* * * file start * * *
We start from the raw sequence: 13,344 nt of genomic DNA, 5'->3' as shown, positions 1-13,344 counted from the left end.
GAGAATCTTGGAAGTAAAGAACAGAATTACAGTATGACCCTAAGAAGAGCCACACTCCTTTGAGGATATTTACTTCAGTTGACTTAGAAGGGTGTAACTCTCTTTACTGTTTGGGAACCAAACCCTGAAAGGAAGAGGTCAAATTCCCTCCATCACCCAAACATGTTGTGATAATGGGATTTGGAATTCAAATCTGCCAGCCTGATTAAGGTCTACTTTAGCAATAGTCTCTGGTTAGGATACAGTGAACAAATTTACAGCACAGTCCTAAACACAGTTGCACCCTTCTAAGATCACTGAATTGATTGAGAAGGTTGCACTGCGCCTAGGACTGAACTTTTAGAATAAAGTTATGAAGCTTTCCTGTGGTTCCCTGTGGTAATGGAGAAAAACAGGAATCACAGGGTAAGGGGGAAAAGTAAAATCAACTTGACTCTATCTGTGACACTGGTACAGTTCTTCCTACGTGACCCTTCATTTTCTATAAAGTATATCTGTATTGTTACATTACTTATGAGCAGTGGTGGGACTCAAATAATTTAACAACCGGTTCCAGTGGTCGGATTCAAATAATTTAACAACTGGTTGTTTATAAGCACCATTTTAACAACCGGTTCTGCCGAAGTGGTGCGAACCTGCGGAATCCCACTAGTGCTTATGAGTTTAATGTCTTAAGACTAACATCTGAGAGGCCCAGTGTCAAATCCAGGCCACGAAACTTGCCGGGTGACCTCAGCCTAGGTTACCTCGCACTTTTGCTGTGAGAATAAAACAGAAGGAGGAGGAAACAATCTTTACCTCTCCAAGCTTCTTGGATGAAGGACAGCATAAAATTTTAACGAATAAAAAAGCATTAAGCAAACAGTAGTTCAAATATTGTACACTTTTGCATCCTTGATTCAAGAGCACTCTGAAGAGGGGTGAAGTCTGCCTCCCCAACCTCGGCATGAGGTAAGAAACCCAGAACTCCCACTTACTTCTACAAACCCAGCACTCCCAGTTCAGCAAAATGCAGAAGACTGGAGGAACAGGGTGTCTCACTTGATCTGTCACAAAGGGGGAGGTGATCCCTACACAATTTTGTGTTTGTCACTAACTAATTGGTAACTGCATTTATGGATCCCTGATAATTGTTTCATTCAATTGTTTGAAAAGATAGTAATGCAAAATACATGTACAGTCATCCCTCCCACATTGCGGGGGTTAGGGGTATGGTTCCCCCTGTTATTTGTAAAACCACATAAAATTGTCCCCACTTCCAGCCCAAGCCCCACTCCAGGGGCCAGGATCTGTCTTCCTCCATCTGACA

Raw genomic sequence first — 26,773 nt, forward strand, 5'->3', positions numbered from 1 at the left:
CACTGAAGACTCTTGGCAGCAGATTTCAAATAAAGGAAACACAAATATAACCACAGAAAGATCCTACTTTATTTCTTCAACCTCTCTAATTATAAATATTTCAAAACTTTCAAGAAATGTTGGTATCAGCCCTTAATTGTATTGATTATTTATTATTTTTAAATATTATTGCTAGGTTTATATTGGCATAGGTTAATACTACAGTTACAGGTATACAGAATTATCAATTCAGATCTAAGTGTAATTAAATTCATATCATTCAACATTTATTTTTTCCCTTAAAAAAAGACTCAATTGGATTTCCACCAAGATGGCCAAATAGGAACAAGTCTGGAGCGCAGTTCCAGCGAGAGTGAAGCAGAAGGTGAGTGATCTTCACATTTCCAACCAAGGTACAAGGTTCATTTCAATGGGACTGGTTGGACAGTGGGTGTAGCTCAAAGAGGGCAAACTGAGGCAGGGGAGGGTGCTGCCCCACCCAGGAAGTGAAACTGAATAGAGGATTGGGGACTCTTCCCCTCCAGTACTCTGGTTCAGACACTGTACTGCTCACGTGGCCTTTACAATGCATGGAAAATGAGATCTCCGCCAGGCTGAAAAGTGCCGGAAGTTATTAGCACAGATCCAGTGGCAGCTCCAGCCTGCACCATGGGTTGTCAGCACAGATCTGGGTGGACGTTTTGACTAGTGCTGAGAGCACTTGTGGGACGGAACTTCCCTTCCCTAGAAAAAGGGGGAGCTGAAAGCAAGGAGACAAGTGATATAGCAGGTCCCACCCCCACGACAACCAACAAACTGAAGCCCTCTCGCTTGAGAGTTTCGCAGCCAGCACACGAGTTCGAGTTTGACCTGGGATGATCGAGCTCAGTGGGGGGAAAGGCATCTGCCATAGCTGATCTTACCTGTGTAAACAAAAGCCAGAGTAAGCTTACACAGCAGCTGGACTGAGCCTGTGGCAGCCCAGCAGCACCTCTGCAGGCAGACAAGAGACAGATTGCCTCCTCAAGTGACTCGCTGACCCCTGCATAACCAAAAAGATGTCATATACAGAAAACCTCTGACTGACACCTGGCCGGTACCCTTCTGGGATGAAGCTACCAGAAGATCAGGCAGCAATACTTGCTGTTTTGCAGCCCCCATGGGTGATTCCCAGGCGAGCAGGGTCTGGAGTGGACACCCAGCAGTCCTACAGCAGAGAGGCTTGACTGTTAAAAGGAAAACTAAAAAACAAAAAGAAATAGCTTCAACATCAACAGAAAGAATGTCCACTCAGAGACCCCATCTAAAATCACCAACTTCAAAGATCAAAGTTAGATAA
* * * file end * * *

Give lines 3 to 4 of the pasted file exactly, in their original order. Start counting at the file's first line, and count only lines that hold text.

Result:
Raw genomic sequence first — 26,773 nt, forward strand, 5'->3', positions numbered from 1 at the left:
CACTGAAGACTCTTGGCAGCAGATTTCAAATAAAGGAAACACAAATATAACCACAGAAAGATCCTACTTTATTTCTTCAACCTCTCTAATTATAAATATTTCAAAACTTTCAAGAAATGTTGGTATCAGCCCTTAATTGTATTGATTATTTATTATTTTTAAATATTATTGCTAGGTTTATATTGGCATAGGTTAATACTACAGTTACAGGTATACAGAATTATCAATTCAGATCTAAGTGTAATTAAATTCATATCATTCAACATTTATTTTTTCCCTTAAAAAAAGACTCAATTGGATTTCCACCAAGATGGCCAAATAGGAACAAGTCTGGAGCGCAGTTCCAGCGAGAGTGAAGCAGAAGGTGAGTGATCTTCACATTTCCAACCAAGGTACAAGGTTCATTTCAATGGGACTGGTTGGACAGTGGGTGTAGCTCAAAGAGGGCAAACTGAGGCAGGGGAGGGTGCTGCCCCACCCAGGAAGTGAAACTGAATAGAGGATTGGGGACTCTTCCCCTCCAGTACTCTGGTTCAGACACTGTACTGCTCACGTGGCCTTTACAATGCATGGAAAATGAGATCTCCGCCAGGCTGAAAAGTGCCGGAAGTTATTAGCACAGATCCAGTGGCAGCTCCAGCCTGCACCATGGGTTGTCAGCACAGATCTGGGTGGACGTTTTGACTAGTGCTGAGAGCACTTGTGGGACGGAACTTCCCTTCCCTAGAAAAAGGGGGAGCTGAAAGCAAGGAGACAAGTGATATAGCAGGTCCCACCCCCACGACAACCAACAAACTGAAGCCCTCTCGCTTGAGAGTTTCGCAGCCAGCACACGAGTTCGAGTTTGACCTGGGATGATCGAGCTCAGTGGGGGGAAAGGCATCTGCCATAGCTGATCTTACCTGTGTAAACAAAAGCCAGAGTAAGCTTACACAGCAGCTGGACTGAGCCTGTGGCAGCCCAGCAGCACCTCTGCAGGCAGACAAGAGACAGATTGCCTCCTCAAGTGACTCGCTGACCCCTGCATAACCAAAAAGATGTCATATACAGAAAACCTCTGACTGACACCTGGCCGGTACCCTTCTGGGATGAAGCTACCAGAAGATCAGGCAGCAATACTTGCTGTTTTGCAGCCCCCATGGGTGATTCCCAGGCGAGCAGGGTCTGGAGTGGACACCCAGCAGTCCTACAGCAGAGAGGCTTGACTGTTAAAAGGAAAACTAAAAAACAAAAAGAAATAGCTTCAACATCAACAGAAAGAATGTCCACTCAGAGACCCCATCTAAAATCACCAACTTCAAAGATCAAAGTTAGATAA